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Singapore and Hong Kong: How two small cities diverged in policy choices

From diversification of trade and the domestic economy to managing housing, policy choices in Singapore and Hong Kong have been markedly different, explaining their different outcomes today.

Singapore and Hong Kong, two cities that were part of the initial group of high-growth Asian tiger economies, have had much in common and are frequently compared with each other. Both Singapore and Hong Kong have attracted substantial amounts of foreign direct investment (FDI) by providing a high-quality business environment, low tax rates and world-class infrastructure. Both have long histories as transport hubs, with ports and airports that are among the busiest and best in the world.

Singapore and Hong Kong are highly externally oriented, with gross domestic product shares of exports and foreign direct investment that are among the highest in the world. GDP growth in both economies is highly sensitive to variation in the strength of the global economy. Indeed, GDP growth in both Singapore and Hong Kong for the second quarter was negative (minus 0.8 per cent and minus 0.4 per cent respectively) partly due to global headwinds, and the outlook is also sluggish. The official GDP growth forecast for this year is just 0 per cent to 1 per cent for both economies.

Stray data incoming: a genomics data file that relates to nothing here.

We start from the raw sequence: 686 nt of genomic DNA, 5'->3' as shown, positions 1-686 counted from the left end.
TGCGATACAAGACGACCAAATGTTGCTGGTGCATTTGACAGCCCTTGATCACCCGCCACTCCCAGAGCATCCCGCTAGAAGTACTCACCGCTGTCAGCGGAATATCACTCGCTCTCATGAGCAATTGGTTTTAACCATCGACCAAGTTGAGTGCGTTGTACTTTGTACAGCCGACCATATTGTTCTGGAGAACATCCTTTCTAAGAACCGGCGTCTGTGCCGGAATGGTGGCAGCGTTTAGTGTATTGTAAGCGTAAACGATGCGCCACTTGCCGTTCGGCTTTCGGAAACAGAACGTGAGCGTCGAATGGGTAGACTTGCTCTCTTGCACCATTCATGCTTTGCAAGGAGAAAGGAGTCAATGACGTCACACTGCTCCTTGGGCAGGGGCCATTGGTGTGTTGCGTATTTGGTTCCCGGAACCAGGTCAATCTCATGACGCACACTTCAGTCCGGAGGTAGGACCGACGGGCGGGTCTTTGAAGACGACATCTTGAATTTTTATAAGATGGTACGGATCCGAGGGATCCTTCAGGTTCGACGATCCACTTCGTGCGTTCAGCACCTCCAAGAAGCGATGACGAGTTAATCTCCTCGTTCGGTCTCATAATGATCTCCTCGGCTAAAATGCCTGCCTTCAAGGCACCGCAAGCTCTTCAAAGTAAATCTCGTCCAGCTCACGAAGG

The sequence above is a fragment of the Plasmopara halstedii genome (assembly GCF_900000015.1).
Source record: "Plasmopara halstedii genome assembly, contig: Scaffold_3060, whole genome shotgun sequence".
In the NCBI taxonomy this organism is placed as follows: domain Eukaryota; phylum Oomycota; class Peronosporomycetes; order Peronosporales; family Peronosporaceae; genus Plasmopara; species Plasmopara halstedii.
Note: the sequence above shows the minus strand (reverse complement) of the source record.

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A version of this article appeared in the print edition of The Straits Times on September 14, 2019, with the headline 'S'pore and HK: How two small cities diverged in policy choices'. Print Edition | Subscribe